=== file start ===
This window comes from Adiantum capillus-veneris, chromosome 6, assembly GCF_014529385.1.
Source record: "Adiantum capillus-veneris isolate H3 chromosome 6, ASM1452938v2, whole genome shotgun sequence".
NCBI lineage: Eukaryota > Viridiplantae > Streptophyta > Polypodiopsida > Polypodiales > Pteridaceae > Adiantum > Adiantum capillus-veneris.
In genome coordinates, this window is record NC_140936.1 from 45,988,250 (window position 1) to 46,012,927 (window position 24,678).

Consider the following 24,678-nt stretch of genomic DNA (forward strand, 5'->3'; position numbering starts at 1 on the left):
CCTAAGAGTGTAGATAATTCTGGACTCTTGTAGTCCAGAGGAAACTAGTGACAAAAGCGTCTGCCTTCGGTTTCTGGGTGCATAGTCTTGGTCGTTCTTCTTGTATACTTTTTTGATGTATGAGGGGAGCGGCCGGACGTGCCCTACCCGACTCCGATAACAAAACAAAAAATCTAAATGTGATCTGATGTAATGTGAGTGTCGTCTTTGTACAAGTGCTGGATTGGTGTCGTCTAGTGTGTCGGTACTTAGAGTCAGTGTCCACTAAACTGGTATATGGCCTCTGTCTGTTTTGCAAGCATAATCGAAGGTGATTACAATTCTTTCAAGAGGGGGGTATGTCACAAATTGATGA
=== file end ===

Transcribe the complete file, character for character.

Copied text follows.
This window comes from Adiantum capillus-veneris, chromosome 6, assembly GCF_014529385.1.
Source record: "Adiantum capillus-veneris isolate H3 chromosome 6, ASM1452938v2, whole genome shotgun sequence".
NCBI lineage: Eukaryota > Viridiplantae > Streptophyta > Polypodiopsida > Polypodiales > Pteridaceae > Adiantum > Adiantum capillus-veneris.
In genome coordinates, this window is record NC_140936.1 from 45,988,250 (window position 1) to 46,012,927 (window position 24,678).

Consider the following 24,678-nt stretch of genomic DNA (forward strand, 5'->3'; position numbering starts at 1 on the left):
CCTAAGAGTGTAGATAATTCTGGACTCTTGTAGTCCAGAGGAAACTAGTGACAAAAGCGTCTGCCTTCGGTTTCTGGGTGCATAGTCTTGGTCGTTCTTCTTGTATACTTTTTTGATGTATGAGGGGAGCGGCCGGACGTGCCCTACCCGACTCCGATAACAAAACAAAAAATCTAAATGTGATCTGATGTAATGTGAGTGTCGTCTTTGTACAAGTGCTGGATTGGTGTCGTCTAGTGTGTCGGTACTTAGAGTCAGTGTCCACTAAACTGGTATATGGCCTCTGTCTGTTTTGCAAGCATAATCGAAGGTGATTACAATTCTTTCAAGAGGGGGGTATGTCACAAATTGATGA